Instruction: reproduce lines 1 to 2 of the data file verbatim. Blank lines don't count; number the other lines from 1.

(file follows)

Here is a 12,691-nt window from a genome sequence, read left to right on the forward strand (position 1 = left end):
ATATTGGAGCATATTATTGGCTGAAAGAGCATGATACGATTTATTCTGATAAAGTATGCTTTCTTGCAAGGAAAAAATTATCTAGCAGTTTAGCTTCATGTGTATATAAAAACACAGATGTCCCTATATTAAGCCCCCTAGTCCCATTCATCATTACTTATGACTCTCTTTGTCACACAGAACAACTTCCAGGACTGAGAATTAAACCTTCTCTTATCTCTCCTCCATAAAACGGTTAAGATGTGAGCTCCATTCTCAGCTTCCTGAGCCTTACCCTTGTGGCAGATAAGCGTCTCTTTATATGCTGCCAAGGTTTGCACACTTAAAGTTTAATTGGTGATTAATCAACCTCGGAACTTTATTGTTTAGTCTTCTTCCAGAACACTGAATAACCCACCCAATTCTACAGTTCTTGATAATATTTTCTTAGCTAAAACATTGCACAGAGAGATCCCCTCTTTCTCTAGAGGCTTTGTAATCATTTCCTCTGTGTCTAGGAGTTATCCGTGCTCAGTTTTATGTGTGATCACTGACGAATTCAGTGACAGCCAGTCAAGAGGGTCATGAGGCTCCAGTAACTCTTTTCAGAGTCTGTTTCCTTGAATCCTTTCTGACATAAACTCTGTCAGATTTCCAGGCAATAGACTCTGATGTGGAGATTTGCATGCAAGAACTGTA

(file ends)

Here is a 12,691-nt window from a genome sequence, read left to right on the forward strand (position 1 = left end):
ATATTGGAGCATATTATTGGCTGAAAGAGCATGATACGATTTATTCTGATAAAGTATGCTTTCTTGCAAGGAAAAAATTATCTAGCAGTTTAGCTTCATGTGTATATAAAAACACAGATGTCCCTATATTAAGCCCCCTAGTCCCATTCATCATTACTTATGACTCTCTTTGTCACACAGAACAACTTCCAGGACTGAGAATTAAACCTTCTCTTATCTCTCCTCCATAAAACGGTTAAGATGTGAGCTCCATTCTCAGCTTCCTGAGCCTTACCCTTGTGGCAGATAAGCGTCTCTTTATATGCTGCCAAGGTTTGCACACTTAAAGTTTAATTGGTGATTAATCAACCTCGGAACTTTATTGTTTAGTCTTCTTCCAGAACACTGAATAACCCACCCAATTCTACAGTTCTTGATAATATTTTCTTAGCTAAAACATTGCACAGAGAGATCCCCTCTTTCTCTAGAGGCTTTGTAATCATTTCCTCTGTGTCTAGGAGTTATCCGTGCTCAGTTTTATGTGTGATCACTGACGAATTCAGTGACAGCCAGTCAAGAGGGTCATGAGGCTCCAGTAACTCTTTTCAGAGTCTGTTTCCTTGAATCCTTTCTGACATAAACTCTGTCAGATTTCCAGGCAATAGACTCTGATGTGGAGATTTGCATGCAAGAACTGTA